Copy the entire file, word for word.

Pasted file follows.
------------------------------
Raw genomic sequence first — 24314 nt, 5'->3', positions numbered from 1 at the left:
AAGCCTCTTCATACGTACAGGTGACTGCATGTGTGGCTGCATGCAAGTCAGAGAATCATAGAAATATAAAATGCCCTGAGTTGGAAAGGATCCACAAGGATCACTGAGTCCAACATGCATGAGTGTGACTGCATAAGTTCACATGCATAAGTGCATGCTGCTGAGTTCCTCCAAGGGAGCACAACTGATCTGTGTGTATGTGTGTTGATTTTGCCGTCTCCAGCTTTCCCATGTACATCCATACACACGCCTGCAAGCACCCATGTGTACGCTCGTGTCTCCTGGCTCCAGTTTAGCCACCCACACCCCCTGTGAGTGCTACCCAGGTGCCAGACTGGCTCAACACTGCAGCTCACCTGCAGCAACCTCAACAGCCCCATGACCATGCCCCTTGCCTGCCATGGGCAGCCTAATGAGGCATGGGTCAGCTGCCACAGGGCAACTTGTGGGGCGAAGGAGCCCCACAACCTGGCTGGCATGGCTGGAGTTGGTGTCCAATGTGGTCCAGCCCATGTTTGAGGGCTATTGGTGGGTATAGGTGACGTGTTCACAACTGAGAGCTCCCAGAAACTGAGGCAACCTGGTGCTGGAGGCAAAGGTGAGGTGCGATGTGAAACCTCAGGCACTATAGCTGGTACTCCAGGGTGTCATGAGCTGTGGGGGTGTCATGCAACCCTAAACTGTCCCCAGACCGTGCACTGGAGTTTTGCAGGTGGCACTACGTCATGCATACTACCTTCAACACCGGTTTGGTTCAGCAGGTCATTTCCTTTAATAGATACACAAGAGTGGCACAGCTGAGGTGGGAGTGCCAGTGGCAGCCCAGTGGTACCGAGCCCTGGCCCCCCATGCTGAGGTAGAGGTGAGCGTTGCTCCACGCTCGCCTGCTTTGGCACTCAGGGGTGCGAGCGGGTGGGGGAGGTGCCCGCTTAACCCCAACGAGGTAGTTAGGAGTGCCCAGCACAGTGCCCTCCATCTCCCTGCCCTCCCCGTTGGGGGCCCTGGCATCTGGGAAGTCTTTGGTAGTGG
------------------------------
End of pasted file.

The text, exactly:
Raw genomic sequence first — 24314 nt, 5'->3', positions numbered from 1 at the left:
AAGCCTCTTCATACGTACAGGTGACTGCATGTGTGGCTGCATGCAAGTCAGAGAATCATAGAAATATAAAATGCCCTGAGTTGGAAAGGATCCACAAGGATCACTGAGTCCAACATGCATGAGTGTGACTGCATAAGTTCACATGCATAAGTGCATGCTGCTGAGTTCCTCCAAGGGAGCACAACTGATCTGTGTGTATGTGTGTTGATTTTGCCGTCTCCAGCTTTCCCATGTACATCCATACACACGCCTGCAAGCACCCATGTGTACGCTCGTGTCTCCTGGCTCCAGTTTAGCCACCCACACCCCCTGTGAGTGCTACCCAGGTGCCAGACTGGCTCAACACTGCAGCTCACCTGCAGCAACCTCAACAGCCCCATGACCATGCCCCTTGCCTGCCATGGGCAGCCTAATGAGGCATGGGTCAGCTGCCACAGGGCAACTTGTGGGGCGAAGGAGCCCCACAACCTGGCTGGCATGGCTGGAGTTGGTGTCCAATGTGGTCCAGCCCATGTTTGAGGGCTATTGGTGGGTATAGGTGACGTGTTCACAACTGAGAGCTCCCAGAAACTGAGGCAACCTGGTGCTGGAGGCAAAGGTGAGGTGCGATGTGAAACCTCAGGCACTATAGCTGGTACTCCAGGGTGTCATGAGCTGTGGGGGTGTCATGCAACCCTAAACTGTCCCCAGACCGTGCACTGGAGTTTTGCAGGTGGCACTACGTCATGCATACTACCTTCAACACCGGTTTGGTTCAGCAGGTCATTTCCTTTAATAGATACACAAGAGTGGCACAGCTGAGGTGGGAGTGCCAGTGGCAGCCCAGTGGTACCGAGCCCTGGCCCCCCATGCTGAGGTAGAGGTGAGCGTTGCTCCACGCTCGCCTGCTTTGGCACTCAGGGGTGCGAGCGGGTGGGGGAGGTGCCCGCTTAACCCCAACGAGGTAGTTAGGAGTGCCCAGCACAGTGCCCTCCATCTCCCTGCCCTCCCCGTTGGGGGCCCTGGCATCTGGGAAGTCTTTGGTAGTGG